We had a snow day today.
Last year we had over two feet of snow AT ONCE and were snowed in for two weeks. We. loved. it. This year, nary a flake. (Okay, a few flakes one day, but it was melted by mid-morning).
Snow boots and gloves were on clearance last week, so I stocked up on some for both the little kids for the future. But with this mild winter, the chances of us using them were slim.
Until yesterday. There was a possibility of some snow that was to come in overnight! It looked like Tulsa could get around 5 inches. At 5 a.m. this morning, there was snow on the ground, but not near what was predicted. I checked the school closings (because Eli still goes to public school) and EVERY SCHOOL IN OUR AREA WAS CLOSED ..... except for ours.
So I laid in bed and tossed and turned and remembered how excited he was before he went to bed because there might be snow to play in, and recalled how the extended forecast showed that the mild temps would be back by tomorrow afternoon so the snow would likely be melted before he got home from school.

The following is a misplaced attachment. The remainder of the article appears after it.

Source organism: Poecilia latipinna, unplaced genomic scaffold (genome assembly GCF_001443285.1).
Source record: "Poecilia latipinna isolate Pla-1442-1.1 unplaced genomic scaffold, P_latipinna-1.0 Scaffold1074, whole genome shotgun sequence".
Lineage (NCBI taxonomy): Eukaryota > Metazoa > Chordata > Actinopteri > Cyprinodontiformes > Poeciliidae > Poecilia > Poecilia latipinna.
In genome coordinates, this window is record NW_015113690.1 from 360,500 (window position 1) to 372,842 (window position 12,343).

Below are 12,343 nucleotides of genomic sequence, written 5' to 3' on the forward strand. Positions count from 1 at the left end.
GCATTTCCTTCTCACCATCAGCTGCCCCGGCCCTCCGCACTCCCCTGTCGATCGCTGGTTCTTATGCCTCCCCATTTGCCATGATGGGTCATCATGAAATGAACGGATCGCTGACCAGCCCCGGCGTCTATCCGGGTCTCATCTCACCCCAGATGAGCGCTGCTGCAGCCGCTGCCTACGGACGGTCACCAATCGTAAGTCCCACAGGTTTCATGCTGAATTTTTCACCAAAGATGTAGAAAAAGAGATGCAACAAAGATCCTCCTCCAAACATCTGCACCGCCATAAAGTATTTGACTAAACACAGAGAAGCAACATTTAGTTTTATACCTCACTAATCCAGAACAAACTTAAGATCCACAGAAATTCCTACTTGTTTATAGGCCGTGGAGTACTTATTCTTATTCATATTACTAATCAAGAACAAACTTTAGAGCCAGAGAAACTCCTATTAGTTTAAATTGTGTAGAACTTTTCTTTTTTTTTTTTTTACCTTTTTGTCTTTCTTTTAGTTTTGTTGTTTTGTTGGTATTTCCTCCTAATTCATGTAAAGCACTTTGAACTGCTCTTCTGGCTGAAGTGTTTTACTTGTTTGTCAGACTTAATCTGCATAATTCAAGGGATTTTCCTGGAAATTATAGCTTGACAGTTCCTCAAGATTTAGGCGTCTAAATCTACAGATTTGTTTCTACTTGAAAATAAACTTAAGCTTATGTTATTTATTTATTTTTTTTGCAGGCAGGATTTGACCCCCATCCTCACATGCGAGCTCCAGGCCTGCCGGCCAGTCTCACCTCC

And that's when I made the decision to declare it a snow day, even if the schools weren't. Why? Because I want us to experience life, not just live it.
The Merriam-Webster's Dictionary gives these two definitions:
Experience ~ direct observation of or participation in events as a basis of knowledge
Live ~ to conduct or pass one's life
Do you want to just conduct your life or just pass through it? Isn't there a little too much of that going on around you, around me? I want us to have a direct observation of events, and participate in events, as a basis of knowledge (and, dare I say it, a little fun)!
Eli and Brynne will only be 8 and 6 years old once. This might be the only day, at these ages, that they will get to experience the feel of snow down their boots, in their gloves, and on their lips as they participate in the age-old ritual of eating it! (And, yes, I have warned against eating "yellow snow". We have four dogs.) I want them to experience the thrill of flying down the hill on their sleds, of trudging through the snow in their too-big-boots, of coming inside for some hot chocolate to warm up.
I want us to experience this life we have been given. And, if that means putting the books away for a day, then so be it. The books will be there tomorrow. But, today, they enjoyed the knowledge of directly participating in the important event of a snow day in Oklahoma.